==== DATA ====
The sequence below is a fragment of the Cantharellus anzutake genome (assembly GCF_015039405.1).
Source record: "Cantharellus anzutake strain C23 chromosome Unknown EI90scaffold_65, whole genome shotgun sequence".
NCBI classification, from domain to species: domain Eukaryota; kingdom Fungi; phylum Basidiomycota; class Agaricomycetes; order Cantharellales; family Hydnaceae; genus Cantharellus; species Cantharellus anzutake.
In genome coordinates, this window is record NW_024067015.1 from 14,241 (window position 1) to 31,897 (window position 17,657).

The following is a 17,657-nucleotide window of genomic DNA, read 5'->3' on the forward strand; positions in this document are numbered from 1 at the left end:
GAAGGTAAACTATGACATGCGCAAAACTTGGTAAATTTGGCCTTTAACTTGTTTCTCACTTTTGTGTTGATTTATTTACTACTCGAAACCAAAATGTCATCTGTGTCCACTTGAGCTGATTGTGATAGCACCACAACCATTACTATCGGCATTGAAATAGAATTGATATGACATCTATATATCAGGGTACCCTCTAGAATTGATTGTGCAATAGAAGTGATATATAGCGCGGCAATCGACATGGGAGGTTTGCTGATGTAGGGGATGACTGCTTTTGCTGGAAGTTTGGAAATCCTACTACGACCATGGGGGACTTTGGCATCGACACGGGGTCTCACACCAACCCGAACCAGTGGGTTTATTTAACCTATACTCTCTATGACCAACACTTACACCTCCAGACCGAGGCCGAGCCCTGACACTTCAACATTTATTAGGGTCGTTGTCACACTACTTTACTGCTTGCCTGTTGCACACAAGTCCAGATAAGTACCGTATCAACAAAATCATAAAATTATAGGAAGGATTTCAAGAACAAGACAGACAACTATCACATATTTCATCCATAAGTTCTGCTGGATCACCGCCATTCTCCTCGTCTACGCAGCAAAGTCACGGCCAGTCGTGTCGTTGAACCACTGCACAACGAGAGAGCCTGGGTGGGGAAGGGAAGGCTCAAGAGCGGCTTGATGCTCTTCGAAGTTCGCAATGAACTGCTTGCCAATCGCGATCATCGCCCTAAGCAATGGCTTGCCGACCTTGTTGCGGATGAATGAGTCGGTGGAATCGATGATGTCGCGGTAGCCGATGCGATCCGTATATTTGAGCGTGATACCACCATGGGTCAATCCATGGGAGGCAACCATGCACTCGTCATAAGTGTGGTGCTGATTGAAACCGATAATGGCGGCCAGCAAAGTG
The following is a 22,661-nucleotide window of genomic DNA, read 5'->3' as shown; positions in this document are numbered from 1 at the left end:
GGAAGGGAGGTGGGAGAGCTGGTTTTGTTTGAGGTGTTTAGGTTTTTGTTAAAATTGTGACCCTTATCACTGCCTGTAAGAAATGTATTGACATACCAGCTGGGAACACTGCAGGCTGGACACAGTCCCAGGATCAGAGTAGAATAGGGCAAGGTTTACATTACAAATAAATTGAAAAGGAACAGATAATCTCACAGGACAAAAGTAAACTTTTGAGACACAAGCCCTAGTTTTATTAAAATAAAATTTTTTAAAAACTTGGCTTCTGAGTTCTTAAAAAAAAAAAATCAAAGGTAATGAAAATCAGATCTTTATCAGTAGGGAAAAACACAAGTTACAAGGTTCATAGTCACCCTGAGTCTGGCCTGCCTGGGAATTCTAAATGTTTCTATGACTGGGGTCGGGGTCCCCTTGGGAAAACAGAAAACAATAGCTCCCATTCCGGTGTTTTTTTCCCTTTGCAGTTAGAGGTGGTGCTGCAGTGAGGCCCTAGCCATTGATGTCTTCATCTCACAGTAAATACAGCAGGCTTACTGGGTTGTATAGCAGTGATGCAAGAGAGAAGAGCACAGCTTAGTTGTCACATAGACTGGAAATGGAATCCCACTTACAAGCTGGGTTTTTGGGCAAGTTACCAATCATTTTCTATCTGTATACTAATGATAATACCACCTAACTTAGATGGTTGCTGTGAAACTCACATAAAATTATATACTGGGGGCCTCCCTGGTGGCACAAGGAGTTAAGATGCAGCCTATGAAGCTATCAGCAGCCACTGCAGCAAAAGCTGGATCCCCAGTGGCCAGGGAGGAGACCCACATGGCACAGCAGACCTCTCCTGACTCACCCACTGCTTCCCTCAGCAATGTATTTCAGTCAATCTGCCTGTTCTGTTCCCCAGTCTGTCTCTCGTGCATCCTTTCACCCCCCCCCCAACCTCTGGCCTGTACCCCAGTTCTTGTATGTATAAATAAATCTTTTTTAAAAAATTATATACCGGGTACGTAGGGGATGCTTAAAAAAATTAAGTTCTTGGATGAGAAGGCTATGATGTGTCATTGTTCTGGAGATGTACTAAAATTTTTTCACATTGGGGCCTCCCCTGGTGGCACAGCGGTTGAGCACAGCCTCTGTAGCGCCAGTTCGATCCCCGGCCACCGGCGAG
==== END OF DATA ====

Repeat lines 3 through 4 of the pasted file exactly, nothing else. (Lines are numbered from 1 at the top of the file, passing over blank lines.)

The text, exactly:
NCBI classification, from domain to species: domain Eukaryota; kingdom Fungi; phylum Basidiomycota; class Agaricomycetes; order Cantharellales; family Hydnaceae; genus Cantharellus; species Cantharellus anzutake.
In genome coordinates, this window is record NW_024067015.1 from 14,241 (window position 1) to 31,897 (window position 17,657).